Synopsis: A Portokalos family secret brings the beloved characters back together for an even bigger and Greeker wedding.
Stars: Nia Vardalos, John Corbett, Michael Constantine, Lainie Kazan, Andrea Martin, Joey Fatone, John Stamos, Rita Wilson, Louis Mandylor, Gia Carides, Elena Kampouris
Director: Kirk Jones
Running Length: 94 minutes
TMMM Score: (6/10)
Review: I actually did something I don’t normally do when preparing for seeing My Big Fat Greek Wedding 2…I didn’t go back and watch the first one until after I had seen the sequel. It had been well over a decade since I’d seen the out-of-nowhere-blockbuster original (and yes, I saw it twice in the theaters) and since there was such a huge gap between the two films I wanted to see what going into this one a little foggy on details would be like.
It’s been fourteen years since My Big Fat Greek Wedding became the little indie that could, produced for $6 million dollars it wound up grossing around $368 million after the international box office returns were factored in. The film set all sorts of box office records, was nominated for an Oscar for Best Original Screenplay, and inspired a host of similar titles to get the greenlight…as well as an ill-advised sitcom adaptation starring most of the stars of the movie that didn’t make it past a half dozen episodes. While writer/star Nia Vardalos would show up here and there in awfully familiar romantic comedies over the years, she never tapped into the same kind of fame.
Though it picks up fourteen years after the first film, somehow Toula (Vardalos) and Ian (John Corbett, The Boy Next Door) are the parents of a high school senior, Paris (Elena Kampouris, Labor Day). Paris is at the age when everything her family does embarrasses her…which would be understandable with a normal family but in the Portokalos family where one goes, dozens follow. As Paris weighs college choices that could either keep her close or let her roam free, Toula and Ian confront certain realities about how the spark they once had seems to have dimmed at bit.
Next door (the Portokalos family seems to occupy the houses on a complete city block), Gus (Michael Constantine) and Maria (Lainie Kazan, Pixels) are shocked to discover that their marriage license was never officially signed by the priest…so they’ve been living in sin for the past half-decade. Maria sees this as an opportunity to get Gus to give her the wedding she never had before they came to America so another big fat Greek wedding is orchestrated.
Look, good art this ain’t nor does it try to be. It’s very much in the same spirit as the original and it doesn’t reek of a desperate cash grab had this arrived two years after the first film. It has the feeling that producer Rita Wilson and Vardalos were out to lunch reminiscing about the old days and Vardalos jokingly pitched another film that seemed to make sense after a few mimosas. Sure the story is thin and formulaic, hitting the same beats as the original and Vardalos has made an unwise choice in straying from the central family focus to other marginal familial side-stories (including rather lamely outing one of the relatives as gay) that just weigh down the running time.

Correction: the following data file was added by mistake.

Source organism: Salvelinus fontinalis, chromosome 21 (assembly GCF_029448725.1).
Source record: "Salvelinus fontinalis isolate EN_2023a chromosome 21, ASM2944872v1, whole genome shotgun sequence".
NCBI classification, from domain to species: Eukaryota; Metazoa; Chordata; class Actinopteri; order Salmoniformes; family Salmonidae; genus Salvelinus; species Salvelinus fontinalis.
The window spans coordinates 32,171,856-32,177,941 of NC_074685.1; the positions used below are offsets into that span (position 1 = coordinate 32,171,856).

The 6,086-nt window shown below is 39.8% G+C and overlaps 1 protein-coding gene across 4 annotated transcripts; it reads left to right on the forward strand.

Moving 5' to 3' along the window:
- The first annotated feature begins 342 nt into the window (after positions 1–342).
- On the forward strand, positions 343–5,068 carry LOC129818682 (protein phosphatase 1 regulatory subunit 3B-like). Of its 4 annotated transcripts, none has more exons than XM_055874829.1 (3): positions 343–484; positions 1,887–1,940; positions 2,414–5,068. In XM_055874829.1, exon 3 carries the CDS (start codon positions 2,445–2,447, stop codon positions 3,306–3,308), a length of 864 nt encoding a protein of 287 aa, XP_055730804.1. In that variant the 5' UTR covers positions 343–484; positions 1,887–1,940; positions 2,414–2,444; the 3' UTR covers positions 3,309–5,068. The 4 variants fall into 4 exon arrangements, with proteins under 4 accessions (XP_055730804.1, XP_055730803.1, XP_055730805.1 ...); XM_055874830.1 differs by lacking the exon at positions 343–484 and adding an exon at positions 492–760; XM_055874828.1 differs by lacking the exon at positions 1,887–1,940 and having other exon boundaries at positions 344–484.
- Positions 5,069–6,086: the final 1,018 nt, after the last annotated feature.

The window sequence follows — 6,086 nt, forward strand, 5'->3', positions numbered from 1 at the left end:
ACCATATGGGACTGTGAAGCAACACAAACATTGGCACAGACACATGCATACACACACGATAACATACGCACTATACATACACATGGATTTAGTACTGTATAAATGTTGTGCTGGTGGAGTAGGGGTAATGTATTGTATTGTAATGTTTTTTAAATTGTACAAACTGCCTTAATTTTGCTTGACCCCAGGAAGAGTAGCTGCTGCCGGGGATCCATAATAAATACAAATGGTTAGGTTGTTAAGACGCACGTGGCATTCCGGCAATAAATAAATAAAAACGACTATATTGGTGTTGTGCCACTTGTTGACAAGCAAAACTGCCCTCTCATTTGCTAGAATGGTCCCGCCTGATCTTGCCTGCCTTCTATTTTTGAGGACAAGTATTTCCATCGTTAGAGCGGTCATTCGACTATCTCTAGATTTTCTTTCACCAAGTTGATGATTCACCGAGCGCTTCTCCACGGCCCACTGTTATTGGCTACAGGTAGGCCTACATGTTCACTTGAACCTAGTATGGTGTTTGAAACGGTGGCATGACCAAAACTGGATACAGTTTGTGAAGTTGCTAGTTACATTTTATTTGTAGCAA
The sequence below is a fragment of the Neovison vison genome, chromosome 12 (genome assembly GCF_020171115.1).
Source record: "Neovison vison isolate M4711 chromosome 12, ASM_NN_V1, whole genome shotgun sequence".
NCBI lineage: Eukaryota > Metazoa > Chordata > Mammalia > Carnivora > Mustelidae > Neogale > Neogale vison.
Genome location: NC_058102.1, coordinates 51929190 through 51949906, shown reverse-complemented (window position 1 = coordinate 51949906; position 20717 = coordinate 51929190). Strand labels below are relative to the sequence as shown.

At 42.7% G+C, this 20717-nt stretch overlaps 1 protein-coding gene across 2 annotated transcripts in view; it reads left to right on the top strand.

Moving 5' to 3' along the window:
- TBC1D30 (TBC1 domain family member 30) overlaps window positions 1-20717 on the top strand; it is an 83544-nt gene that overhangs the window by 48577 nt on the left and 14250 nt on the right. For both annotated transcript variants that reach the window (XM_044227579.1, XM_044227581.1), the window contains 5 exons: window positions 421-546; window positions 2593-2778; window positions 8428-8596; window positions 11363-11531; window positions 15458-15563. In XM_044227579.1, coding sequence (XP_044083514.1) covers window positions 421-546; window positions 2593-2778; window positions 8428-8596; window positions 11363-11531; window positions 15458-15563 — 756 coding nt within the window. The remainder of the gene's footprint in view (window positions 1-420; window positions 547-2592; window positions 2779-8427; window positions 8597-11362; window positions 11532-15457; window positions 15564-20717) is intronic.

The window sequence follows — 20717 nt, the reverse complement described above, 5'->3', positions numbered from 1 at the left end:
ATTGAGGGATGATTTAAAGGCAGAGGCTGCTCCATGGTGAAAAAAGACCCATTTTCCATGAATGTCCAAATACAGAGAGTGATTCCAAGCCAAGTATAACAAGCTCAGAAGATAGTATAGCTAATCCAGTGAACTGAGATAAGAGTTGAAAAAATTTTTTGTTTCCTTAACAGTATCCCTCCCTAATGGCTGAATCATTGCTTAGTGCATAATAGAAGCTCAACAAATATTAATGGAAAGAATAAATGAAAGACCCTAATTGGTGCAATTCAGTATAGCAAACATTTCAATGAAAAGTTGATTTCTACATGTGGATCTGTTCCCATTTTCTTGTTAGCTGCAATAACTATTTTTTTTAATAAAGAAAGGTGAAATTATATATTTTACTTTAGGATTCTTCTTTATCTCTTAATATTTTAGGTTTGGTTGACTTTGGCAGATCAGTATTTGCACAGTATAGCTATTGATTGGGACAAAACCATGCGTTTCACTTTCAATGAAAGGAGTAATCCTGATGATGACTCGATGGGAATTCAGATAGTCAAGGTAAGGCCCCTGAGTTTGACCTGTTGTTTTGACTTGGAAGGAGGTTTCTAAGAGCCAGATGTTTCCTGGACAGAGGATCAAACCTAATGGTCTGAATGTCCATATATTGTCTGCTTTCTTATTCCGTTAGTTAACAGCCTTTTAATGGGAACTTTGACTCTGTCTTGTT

I was surprised at how many cast members, down to the smallest part, returned from the original. People who were little more than background extras in the first one pop up in more visible roles in the sequel and that creates a certain pleasant continuity that you don’t really see that often. Vardalos and Corbett are able to recapture that same charm that made them appealing while the tough looking Constantine easily wins you over with his tender heart. Kazan has unfortunately had a great deal of plastic surgery over the years and looks like a jack-o-lantern and Andrea Martin steals the movie whenever she’s onscreen. Producer Rita Wilson pops up with John Stamos for two of the most awkwardly shoe-horned-in cameos in recent memory.
The film doesn’t put up much of a fight and nor should you. It’s harmless entertainment, much less obnoxious than I thought it would be. It’s actually kind sweet when you get right down to it and it’s not short on showing some genuine heart and soul. There are far worse films you could spend your money and time on…including several that Vardalos starred in after My Big Fat Greek Wedding. If you’re a fan of the original, you’ll find the same sort of enjoyment in this one.